Out with the old, holding off on the new

Mikhail Chernyavsky

The beauty of being on a university campus every day is seeing the diversity of views of my fellow students. It is encouraging to see how outspoken people are about their beliefs. While there is no “wrong” opinion, there is an ignorant one.

I recently saw a person wearing one of my least favorite T-shirts. It was black with bold, white text that read: “Make Love, Not War.”

By no means am I a violent person, but we need devastation in this world. Thomas Malthus explained in “An Essay on the Principle of Population” that in addition to old age, we need war, famine and disease to control our population. In the same way hunters help control the population of some animals in an area to keep it from overpopulating, Malthus’ list does the same for human populations.

He believed that human population grew faster than we could produce supplies for survival. Thanks to the advancement of technology, we do not have to worry about production. Technology is now the new alcohol; the cause and solution to life’s problems.

No longer are the weak subject to demise.

I cannot deny that technology is part of my survival. I wear corrective lenses. However, I can still see without them, unlike some friends who are virtually blind without them. In a war, if the blind did not fight, they would have been eliminated during the rape and pillage anyway.

Now before I am crucified for insensitivity, consider this: The current world population is 6.625 billion people, according to the Population Reference Bureau’s “2007 World Population Data Sheet.” The Bureau is a nonprofit organization that collects information on population, health and the environment. By the year 2050, it predicts that the earth’s population will rise about 40 percent to 9.3 billion people. It doesn’t accout for war, world hunger and disease.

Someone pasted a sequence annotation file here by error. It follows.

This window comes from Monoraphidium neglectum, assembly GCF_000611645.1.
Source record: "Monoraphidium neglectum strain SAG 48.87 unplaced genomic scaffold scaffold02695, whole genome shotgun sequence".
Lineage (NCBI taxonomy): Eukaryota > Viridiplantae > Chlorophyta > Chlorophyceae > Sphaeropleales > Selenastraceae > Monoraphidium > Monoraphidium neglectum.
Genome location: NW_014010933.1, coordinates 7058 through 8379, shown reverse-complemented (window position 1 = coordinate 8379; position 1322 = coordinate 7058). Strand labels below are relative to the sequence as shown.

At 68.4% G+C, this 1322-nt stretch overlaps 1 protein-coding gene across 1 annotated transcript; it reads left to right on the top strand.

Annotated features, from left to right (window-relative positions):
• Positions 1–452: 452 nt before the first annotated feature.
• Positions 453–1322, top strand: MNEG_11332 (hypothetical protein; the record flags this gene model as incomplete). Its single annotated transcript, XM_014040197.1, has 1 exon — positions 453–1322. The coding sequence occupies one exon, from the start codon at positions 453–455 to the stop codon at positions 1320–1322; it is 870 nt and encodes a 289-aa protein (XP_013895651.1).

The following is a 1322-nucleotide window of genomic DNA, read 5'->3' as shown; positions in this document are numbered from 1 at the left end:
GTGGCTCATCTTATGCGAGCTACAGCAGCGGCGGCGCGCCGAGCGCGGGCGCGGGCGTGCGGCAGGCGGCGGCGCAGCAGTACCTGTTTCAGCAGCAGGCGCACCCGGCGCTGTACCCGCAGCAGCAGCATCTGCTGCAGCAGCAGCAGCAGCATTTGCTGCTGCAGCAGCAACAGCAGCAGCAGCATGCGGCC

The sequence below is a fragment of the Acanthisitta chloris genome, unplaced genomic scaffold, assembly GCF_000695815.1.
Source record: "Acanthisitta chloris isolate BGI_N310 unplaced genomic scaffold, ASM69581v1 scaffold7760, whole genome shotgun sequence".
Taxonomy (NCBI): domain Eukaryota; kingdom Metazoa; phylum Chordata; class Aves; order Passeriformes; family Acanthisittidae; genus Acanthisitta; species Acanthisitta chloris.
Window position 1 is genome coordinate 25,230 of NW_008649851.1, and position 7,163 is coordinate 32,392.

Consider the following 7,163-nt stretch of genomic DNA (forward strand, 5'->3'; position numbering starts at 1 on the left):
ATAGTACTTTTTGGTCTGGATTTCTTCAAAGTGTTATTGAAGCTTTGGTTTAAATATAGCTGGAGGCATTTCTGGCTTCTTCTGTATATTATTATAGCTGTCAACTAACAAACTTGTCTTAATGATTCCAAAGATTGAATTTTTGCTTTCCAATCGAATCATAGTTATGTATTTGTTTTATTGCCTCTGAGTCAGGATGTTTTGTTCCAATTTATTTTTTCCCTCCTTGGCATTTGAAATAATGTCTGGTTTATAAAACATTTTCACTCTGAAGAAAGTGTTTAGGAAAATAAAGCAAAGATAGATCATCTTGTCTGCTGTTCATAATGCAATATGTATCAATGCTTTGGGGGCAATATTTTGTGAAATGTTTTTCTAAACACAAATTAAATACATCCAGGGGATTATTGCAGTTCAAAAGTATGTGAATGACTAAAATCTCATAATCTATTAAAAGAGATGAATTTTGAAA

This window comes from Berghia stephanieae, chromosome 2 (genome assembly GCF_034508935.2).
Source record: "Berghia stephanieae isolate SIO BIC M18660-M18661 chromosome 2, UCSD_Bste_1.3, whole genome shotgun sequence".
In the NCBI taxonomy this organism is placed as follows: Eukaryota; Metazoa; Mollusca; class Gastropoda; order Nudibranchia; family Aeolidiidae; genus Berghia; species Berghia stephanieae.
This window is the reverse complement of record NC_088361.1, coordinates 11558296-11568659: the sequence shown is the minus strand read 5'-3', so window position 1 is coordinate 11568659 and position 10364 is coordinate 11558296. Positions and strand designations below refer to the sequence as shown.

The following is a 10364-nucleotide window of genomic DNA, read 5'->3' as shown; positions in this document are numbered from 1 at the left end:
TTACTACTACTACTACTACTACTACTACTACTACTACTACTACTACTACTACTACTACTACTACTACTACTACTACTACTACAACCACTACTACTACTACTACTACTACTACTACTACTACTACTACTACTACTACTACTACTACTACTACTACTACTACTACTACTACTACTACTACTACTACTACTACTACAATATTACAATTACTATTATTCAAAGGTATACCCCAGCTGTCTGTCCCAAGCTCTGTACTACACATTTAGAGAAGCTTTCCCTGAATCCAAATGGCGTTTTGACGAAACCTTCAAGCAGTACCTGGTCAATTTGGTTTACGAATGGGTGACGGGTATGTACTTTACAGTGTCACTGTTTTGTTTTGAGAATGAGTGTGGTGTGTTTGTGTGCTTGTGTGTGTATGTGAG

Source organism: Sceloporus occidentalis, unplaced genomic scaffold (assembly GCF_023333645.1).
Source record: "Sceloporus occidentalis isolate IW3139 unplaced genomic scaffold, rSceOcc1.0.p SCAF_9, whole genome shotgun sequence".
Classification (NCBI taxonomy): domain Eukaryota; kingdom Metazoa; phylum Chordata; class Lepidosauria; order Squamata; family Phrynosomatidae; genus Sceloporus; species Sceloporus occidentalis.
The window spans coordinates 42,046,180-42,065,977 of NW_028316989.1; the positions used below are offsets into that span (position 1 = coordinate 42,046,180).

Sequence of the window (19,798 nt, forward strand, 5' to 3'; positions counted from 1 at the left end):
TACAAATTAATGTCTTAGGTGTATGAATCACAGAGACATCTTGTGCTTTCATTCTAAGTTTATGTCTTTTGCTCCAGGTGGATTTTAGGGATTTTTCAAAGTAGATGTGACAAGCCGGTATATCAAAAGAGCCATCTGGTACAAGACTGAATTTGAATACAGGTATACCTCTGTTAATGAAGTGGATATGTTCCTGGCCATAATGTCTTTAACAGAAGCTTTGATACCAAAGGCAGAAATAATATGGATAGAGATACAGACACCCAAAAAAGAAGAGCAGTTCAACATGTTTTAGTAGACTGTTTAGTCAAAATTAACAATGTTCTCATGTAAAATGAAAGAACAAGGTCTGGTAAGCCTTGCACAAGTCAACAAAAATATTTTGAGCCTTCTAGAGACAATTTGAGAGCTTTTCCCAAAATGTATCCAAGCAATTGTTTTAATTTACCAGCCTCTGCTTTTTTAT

For every 1000 people, there are 21 newborns and nine deaths each year. We are reproducing twice as fast as people are dying.

Now, I’m not saying we should start killing people, but stop keeping random people alive. The last thing we need is another cure to a deadly disease or an answer to a world problem.

In 2001, BBC Radio’s World Service reported that every 3.6 seconds someone dies of hunger; that is about 8.76 million people per year. Now, imagine a place where world hunger is no more. By 2050, there would be an additional 367.92 million people to the 9.3 billion; this is also assuming that these new people would not “Make Love.”

Because of medical advances, life is a lot easier. You sick? We have a pill for that. Your kidneys don’t work? There is a machine for that. We do everything to prolong life, but at what point are people just living too long?

No matter how many cures we find, a new disease will always pop up.

The problem with us is that we love too much. We have a problem with wanting to keep our loved ones around forever. If this is a religious issue, then remember the good, old days of the Bible. They didn’t have a dialysis machine for grandpa or an oxygen tank for grandma.

If it ever comes down to it, pull the plug on me. I’d rather you save your energy on the newborn that will take my place.

So please stop trying to save the world. If you do “make love,” please use contraceptives.

Mikhail Chernyavsky can be reached at [email protected]